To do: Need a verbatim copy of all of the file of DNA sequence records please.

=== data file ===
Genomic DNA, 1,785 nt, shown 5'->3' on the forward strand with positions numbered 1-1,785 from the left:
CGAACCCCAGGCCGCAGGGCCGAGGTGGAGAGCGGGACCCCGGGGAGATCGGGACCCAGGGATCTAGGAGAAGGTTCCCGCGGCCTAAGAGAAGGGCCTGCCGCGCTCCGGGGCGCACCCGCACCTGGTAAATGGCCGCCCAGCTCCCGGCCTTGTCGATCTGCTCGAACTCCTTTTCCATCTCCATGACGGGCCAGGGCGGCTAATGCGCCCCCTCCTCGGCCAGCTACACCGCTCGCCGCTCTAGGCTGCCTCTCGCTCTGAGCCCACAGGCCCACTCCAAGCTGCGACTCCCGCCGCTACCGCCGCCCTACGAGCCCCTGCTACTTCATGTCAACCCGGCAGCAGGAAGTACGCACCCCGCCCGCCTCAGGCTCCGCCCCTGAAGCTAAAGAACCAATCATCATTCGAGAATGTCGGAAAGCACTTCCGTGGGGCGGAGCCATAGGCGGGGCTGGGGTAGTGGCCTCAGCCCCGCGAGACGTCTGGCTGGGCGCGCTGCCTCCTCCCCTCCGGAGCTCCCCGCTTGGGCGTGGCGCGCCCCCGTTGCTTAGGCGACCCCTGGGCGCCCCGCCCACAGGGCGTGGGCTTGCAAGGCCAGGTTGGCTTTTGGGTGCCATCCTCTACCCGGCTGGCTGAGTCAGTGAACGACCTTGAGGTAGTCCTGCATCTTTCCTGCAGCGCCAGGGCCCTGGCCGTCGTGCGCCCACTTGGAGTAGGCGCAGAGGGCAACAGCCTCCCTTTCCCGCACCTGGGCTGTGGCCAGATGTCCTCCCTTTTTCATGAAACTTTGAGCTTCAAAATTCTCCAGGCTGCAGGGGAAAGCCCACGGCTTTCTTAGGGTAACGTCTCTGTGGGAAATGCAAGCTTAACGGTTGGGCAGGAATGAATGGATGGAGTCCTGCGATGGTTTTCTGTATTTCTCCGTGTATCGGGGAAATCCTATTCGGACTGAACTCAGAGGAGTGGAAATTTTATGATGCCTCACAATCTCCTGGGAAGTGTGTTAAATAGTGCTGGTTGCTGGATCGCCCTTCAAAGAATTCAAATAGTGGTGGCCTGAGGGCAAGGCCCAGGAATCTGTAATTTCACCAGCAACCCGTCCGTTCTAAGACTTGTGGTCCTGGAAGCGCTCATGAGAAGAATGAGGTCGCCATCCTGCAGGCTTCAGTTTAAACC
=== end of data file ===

Genomic DNA, 1,785 nt, shown 5'->3' on the forward strand with positions numbered 1-1,785 from the left:
CGAACCCCAGGCCGCAGGGCCGAGGTGGAGAGCGGGACCCCGGGGAGATCGGGACCCAGGGATCTAGGAGAAGGTTCCCGCGGCCTAAGAGAAGGGCCTGCCGCGCTCCGGGGCGCACCCGCACCTGGTAAATGGCCGCCCAGCTCCCGGCCTTGTCGATCTGCTCGAACTCCTTTTCCATCTCCATGACGGGCCAGGGCGGCTAATGCGCCCCCTCCTCGGCCAGCTACACCGCTCGCCGCTCTAGGCTGCCTCTCGCTCTGAGCCCACAGGCCCACTCCAAGCTGCGACTCCCGCCGCTACCGCCGCCCTACGAGCCCCTGCTACTTCATGTCAACCCGGCAGCAGGAAGTACGCACCCCGCCCGCCTCAGGCTCCGCCCCTGAAGCTAAAGAACCAATCATCATTCGAGAATGTCGGAAAGCACTTCCGTGGGGCGGAGCCATAGGCGGGGCTGGGGTAGTGGCCTCAGCCCCGCGAGACGTCTGGCTGGGCGCGCTGCCTCCTCCCCTCCGGAGCTCCCCGCTTGGGCGTGGCGCGCCCCCGTTGCTTAGGCGACCCCTGGGCGCCCCGCCCACAGGGCGTGGGCTTGCAAGGCCAGGTTGGCTTTTGGGTGCCATCCTCTACCCGGCTGGCTGAGTCAGTGAACGACCTTGAGGTAGTCCTGCATCTTTCCTGCAGCGCCAGGGCCCTGGCCGTCGTGCGCCCACTTGGAGTAGGCGCAGAGGGCAACAGCCTCCCTTTCCCGCACCTGGGCTGTGGCCAGATGTCCTCCCTTTTTCATGAAACTTTGAGCTTCAAAATTCTCCAGGCTGCAGGGGAAAGCCCACGGCTTTCTTAGGGTAACGTCTCTGTGGGAAATGCAAGCTTAACGGTTGGGCAGGAATGAATGGATGGAGTCCTGCGATGGTTTTCTGTATTTCTCCGTGTATCGGGGAAATCCTATTCGGACTGAACTCAGAGGAGTGGAAATTTTATGATGCCTCACAATCTCCTGGGAAGTGTGTTAAATAGTGCTGGTTGCTGGATCGCCCTTCAAAGAATTCAAATAGTGGTGGCCTGAGGGCAAGGCCCAGGAATCTGTAATTTCACCAGCAACCCGTCCGTTCTAAGACTTGTGGTCCTGGAAGCGCTCATGAGAAGAATGAGGTCGCCATCCTGCAGGCTTCAGTTTAAACC